Grade point average, or GPA, is a way to numerically express a student's grades. Most colleges and universities use a four-point scale, while many high schools use a five-point scale to give additional weight to advanced or college classes. A student earns a GPA for each academic term, which stays on his records and accumulates with his past GPAs to form a cumulative GPA. Most colleges and universities require a student to attain a particular cumulative GPA in order to receive his degree.

## Non-Weighted GPA

Find out what your institution's GPA scale is. Some institutions give one grade point per letter grade, while others divide each grade into thirds and scale the points accordingly. For example, University A may give 2.00 points for any "C," while University B gives a "C-" 1.67 points, a "C" 2.00 points and a "C+" 2.33 points.

Total the grade points you earned throughout the cumulative period.

Divide the grade points by the total number of grades and round your answer to two decimal places. This is your cumulative GPA.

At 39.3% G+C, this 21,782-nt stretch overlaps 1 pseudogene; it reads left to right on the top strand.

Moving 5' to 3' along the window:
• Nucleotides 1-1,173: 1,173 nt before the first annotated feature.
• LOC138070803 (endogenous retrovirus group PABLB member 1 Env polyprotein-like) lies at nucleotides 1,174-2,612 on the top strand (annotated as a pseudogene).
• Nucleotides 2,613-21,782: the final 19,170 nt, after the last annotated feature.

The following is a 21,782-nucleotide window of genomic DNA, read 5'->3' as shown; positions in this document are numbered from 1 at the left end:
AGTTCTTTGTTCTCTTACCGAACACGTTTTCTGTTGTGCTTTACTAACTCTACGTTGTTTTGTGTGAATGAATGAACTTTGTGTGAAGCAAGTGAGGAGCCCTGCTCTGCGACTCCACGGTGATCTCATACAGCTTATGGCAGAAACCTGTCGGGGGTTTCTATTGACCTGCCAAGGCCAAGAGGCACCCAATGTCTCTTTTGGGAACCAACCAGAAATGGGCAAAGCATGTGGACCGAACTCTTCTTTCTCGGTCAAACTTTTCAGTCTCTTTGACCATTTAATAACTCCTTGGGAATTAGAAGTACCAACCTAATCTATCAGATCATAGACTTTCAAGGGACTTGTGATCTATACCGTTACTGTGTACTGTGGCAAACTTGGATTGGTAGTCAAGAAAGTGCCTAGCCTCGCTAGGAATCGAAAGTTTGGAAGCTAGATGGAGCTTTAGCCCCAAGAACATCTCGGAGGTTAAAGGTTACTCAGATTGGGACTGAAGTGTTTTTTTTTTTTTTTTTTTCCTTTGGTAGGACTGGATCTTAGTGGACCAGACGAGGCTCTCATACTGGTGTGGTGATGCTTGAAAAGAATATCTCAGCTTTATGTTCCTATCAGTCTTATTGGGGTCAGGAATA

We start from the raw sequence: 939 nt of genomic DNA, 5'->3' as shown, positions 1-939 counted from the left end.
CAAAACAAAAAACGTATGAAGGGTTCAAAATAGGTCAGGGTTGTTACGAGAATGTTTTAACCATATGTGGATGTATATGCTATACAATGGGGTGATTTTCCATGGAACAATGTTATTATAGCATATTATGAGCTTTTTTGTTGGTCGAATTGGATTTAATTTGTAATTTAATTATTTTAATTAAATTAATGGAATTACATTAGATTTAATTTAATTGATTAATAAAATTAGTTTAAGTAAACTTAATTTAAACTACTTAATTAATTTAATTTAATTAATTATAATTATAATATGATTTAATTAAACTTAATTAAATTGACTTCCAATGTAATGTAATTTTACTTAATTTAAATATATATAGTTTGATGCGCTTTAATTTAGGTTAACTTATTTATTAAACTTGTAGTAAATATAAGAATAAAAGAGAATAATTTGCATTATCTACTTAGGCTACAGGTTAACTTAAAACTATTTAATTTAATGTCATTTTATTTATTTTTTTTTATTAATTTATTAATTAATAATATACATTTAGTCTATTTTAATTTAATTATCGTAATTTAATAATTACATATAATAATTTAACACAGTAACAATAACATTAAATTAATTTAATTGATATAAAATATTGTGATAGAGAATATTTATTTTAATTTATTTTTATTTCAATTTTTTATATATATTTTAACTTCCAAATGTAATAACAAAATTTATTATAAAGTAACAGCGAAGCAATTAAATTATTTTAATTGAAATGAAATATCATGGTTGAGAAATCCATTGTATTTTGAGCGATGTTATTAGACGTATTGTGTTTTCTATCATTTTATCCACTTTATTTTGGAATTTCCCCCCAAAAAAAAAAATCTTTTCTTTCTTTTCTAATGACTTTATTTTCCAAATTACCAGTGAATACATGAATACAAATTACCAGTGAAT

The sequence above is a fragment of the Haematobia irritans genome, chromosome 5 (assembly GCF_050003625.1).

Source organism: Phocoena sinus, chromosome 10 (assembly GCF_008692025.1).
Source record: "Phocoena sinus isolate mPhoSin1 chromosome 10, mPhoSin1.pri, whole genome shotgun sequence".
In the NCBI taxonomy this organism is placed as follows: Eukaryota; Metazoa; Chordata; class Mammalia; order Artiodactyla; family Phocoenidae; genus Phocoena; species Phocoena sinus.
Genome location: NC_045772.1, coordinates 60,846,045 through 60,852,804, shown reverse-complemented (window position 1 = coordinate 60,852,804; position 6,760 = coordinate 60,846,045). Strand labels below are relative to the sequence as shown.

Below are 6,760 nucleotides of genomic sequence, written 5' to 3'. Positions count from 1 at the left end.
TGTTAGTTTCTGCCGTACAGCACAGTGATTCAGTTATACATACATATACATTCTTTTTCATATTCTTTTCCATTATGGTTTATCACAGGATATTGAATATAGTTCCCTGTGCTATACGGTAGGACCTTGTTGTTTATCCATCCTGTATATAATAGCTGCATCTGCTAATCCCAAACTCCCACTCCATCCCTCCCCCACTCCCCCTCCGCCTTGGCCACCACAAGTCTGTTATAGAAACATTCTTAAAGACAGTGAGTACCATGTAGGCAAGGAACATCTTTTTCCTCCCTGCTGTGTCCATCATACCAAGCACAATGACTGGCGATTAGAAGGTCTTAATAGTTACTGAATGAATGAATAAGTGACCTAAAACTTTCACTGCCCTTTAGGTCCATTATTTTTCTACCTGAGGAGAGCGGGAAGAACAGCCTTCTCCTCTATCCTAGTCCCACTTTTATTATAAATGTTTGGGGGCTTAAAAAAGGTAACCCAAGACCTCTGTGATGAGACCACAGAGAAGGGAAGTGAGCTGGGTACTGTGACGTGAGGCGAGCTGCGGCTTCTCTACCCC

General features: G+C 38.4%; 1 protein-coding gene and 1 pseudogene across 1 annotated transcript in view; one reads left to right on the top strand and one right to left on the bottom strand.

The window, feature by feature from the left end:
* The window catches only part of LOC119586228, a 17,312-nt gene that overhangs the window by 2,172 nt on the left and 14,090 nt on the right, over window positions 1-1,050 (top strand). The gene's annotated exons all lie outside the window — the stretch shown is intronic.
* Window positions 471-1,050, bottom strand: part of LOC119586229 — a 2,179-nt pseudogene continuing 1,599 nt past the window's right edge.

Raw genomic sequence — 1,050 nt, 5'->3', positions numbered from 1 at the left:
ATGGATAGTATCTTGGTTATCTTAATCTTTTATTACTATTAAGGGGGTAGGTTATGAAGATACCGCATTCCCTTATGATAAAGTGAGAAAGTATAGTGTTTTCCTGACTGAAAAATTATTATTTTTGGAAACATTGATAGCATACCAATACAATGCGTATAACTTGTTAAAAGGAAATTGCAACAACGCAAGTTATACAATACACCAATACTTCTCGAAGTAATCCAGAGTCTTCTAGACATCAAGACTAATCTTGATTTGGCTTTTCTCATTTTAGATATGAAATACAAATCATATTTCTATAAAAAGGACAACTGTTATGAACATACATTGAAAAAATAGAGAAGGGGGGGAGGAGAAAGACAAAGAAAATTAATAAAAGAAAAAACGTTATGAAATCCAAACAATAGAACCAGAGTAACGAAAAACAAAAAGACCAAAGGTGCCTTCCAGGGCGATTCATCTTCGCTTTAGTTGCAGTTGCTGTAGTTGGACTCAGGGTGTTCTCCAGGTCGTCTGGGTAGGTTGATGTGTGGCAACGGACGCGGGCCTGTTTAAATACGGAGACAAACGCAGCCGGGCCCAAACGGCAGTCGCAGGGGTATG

For instance, 19.99 grade points divided by six classes equals 3.33; therefore, the cumulative GPA is 3.33.

## Weighted GPA

Find out what your institution's GPA scale is.

Assign the appropriate number of grade points to each class.

Multiply the number of credit hours you earned in that class by the number of grade points. For example, if you received an "A" -- or 4.00 credits -- in a four-credit hour class, you would receive 16 grade points.

Total the number of credit hours you earned during the cumulative period.

Total the number of grade points you earned.

Divide the total grade points by the total credit hours and round the answer to two decimal places. This is your cumulative GPA.

For example, if you earned 32 credit hours and 120 grade points, your cumulative GPA is 3.75.